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Research at St Andrews

Myles Patrick Lavan

Person

Myles Patrick Lavan
Postal address:
School of Classics
Swallowgate
The Scores
St Andrews
United Kingdom

Email: mpl2@st-andrews.ac.uk

Direct phone: +44 (0)1334 462610

Research overview

I am currently on research leave funded by a Philip Leverhulme Prize (2018), which I am using to pursue research on Roman citizenship and uncertainty.

My main focus is Quantifying Enfranchisement, a project to quantify the spread of Roman citizenship from Augustus to Caracalla. The project centres on a novel, probabilistic approach to uncertainty in historical estimation. The initial phase was supported by a Leverhulme Trust Research Fellowship (2014-15). I have published the methodology and the preliminary results in an article in P&P 2016 and a more detailed study of the army in JRS 2019

I am collaborating with Clifford Ando on Roman Citizenship from Hadrian to Severus Alexander, a British Academy/Leverhulme-funded project (2016-18) that is producing an edited volume that offers a new and holistic account of the significance of Roman citizenship in the century before Caracalla’s universal of citizenship in 212 CE.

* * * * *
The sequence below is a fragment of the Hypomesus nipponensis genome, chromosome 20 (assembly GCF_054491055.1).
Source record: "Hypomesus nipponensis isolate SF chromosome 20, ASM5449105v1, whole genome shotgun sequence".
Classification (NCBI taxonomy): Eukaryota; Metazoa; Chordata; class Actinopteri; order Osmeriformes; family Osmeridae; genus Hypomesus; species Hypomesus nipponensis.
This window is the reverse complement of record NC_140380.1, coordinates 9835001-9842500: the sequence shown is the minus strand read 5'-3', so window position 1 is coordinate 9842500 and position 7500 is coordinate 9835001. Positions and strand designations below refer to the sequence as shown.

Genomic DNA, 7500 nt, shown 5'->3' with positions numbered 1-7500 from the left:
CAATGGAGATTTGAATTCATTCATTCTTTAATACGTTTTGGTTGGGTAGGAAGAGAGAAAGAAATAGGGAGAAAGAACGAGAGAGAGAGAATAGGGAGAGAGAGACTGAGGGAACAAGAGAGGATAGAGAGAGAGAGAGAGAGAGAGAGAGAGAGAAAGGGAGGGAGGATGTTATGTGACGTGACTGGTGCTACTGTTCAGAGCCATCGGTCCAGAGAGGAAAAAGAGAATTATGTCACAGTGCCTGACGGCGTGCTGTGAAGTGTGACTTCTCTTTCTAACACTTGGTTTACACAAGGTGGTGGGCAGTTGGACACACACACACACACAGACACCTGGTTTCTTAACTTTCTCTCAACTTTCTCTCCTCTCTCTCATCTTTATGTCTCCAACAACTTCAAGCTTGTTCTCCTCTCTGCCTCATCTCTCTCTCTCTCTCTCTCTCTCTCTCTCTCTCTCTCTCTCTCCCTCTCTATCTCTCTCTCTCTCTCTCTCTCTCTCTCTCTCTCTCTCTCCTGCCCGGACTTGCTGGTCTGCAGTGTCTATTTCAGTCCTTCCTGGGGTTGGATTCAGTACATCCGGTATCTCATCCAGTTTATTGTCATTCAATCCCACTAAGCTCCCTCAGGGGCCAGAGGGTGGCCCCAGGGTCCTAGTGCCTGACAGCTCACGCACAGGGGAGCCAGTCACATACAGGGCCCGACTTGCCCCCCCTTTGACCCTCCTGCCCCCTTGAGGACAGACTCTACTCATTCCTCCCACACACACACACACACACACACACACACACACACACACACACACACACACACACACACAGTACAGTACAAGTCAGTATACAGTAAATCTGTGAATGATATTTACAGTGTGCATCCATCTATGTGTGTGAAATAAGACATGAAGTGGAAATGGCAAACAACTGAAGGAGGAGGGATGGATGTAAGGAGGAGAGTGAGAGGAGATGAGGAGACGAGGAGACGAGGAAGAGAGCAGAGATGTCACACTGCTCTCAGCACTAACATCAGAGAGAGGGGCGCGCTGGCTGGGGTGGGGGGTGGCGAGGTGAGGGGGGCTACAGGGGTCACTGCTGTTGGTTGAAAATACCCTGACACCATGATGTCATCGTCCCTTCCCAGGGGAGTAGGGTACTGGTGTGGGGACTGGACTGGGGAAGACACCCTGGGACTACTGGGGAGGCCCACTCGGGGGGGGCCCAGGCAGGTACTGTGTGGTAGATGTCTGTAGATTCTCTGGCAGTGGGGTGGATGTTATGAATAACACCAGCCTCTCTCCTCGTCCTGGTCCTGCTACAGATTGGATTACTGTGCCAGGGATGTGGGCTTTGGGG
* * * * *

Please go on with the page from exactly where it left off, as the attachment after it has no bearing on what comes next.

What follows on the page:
I am also working with Daniel Jew and Bart Danon on an edited volume, The Uncertain Past, that showcases new, quantitative approaches to uncertainty in ancient history, as part of a larger project (Probabilistic approaches to uncertainty in pre-modern history) funded by an AHRC Leadership Fellowship (2017-2019).

 Research interests

  • Political, social and cultural history of the Roman empire
  • Roman citizenship
  • Ideology and language of empire
  • Quantitative methods in ancient history
  • Comparative history of ancient empires

Research students

I would be very happy to supervise research projects in any of these areas. I have supervised PhD dissertations on:

  •  The imperial salutatio
  • Modelling the distribution of wealth in the Roman empire
  • The significance of civitates in the Roman West
  • Images of foreign peoples and place in Roman art
  • Writing the lives of Roman emperors
  • Roman land division
  • Actor Network Theory approaches to Early Roman Iberia
  • The Triumviral aristocracy

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